18 July 2024

In its election campaign for the May general election, the Pheu Thai Party — out of power for nearly a decade — focused on economic matters, promising higher economic growth in its bid to woo the electorate.

Among its controversial policies was the digital wallet handout scheme costing 560 billion baht.

The party promised to dole out 10,000 baht to every citizen aged 16 years and above, with the aim of boosting domestic consumption. The party hoped to come back to power on the back of its populist economic platform, as in the past.

The expected landslide victory, however, did not happen. Pheu Thai finished second behind the Move Forward Party, which promised economic and political reforms. During the first stage of negotiations to form a coalition government led by Move Forward, there was little reference to Pheu Thai’s digital wallet scheme.

Senators appointed by junta leaders General Prayut Chan-o-cha and General Prawit Wongsuwan vetoed Move Forward Party’s prime minister candidate Pita Limjaroenrat, forcing the party to sit in the opposition.

Back on the agenda

With Pheu Thai forming the new coalition government, the digital wallet scheme is firmly back on the agenda.

The party has partly reneged on its initial promise of handing out  10,000 baht to everyone aged 16 and above in order to jumpstart the economy.  The government did not make clear where the funding will come from to implement the scheme, but only outlined potential sources; cutting other planned spending items, collecting more tax revenue and borrowing some money.

The proposal met with fierce opposition from the academic community due to worries about rising public debt, fiscal discipline and opportunity cost.

Nearly 100 academics sent an open letter to the government, arguing against wasting tax revenue at a time when  the government needed to save money for harder times.

Funding challenges

To clarify the source of funding for the scheme, Prime Minister Srettha Thavisin announced in November that the government would borrow 500 billion baht and would push the borrowing bill through Parliament.

The government also added new criteria for eligibility — those having more than 500,000 baht in their bank accounts and having monthly income of 70,000 baht and above would be ineligible. With the revised criteria, around 50 million people will be eligible, down from around 54 million earlier.

Uncertainty shrouds the possibility of the borrowing bill being approved  by Parliament. Even if the government is able to use its majority and pass the bill, the opposition or other people opposed to the spending plan could petition the Constitutional Court. There is the likelihood of the court ruling against the government, citing the bill would violate the Constitution which prohibits government borrowing unless it had to address a national crisis. The current economic situation would fail to qualify as a national crisis.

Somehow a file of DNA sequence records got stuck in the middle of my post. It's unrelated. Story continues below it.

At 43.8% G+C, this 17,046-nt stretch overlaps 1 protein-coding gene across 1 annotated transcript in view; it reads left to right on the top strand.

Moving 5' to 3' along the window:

The government has been consulting the Council of State, the government’s legal advisory body, about the issue and the final answer is expected in January 2024.

How to spur growth?

The Pheu Thai Party insists that the government has the right to borrow more, as it needs to inject money into the slowing economy which is heading towards a crisis.

The Thai economy expanded just 1.5 per cent in the third quarter of this year, well below the market expectation, while many research houses predicted growth would be about 2.5 per cent this year and slightly over 3 per cent next year.

The Pheu Thai Party says it wants to spur economic growth to 5 per cent on average during its four years in office. It argues that the slow growth for several years had already adversely impacted low-income groups. But economists counter that the digital wallet scheme would not be a big help in boosting the economic growth rate as expected by the government. They say high-income groups would unlikely spend more when they receive 10,000 baht cash and suggest that the government focus on the poor.

High cost

Kiatipong Ariyapruchya, senior country economist of the World Bank for Thailand,  says that the scheme would boost GDP by around 0.3 to 0.5 per cent, which is small relative to the cost. The 500-billion-baht borrowing is equivalent to 2.7 per cent of gross domestic product (GDP) and will potentially increase the public debt-to-GDP ratio to 65-66 per cent from the current 62 per cent.

The contraction of goods exports this year is one of the key headwinds facing the Thai economy, as the global economy has slowed down due to high interest rates in the US and Europe.

Fiscal imbalance

Meanwhile, China’s post-COVID-19 recovery has been slower than market expectation. Thailand’s tourism arrivals reached only 75 per cent of pre-pandemic levels in September despite the ongoing recovery in global services trade, according to the World Bank.

The Thai government spending has exceeded its revenue through taxes for several years, resulting in widening budget deficits.

To make the fiscal deficit sustainable, the World Bank has urged the government to collect more taxes, such as increasing the value-added tax rate, property tax and carbon tax.

The government’s reliance on debt to finance consumption in the short-run has brought the planned digital wallet scheme under close scrutiny of the public.

By Thai PBS World’s Business Desk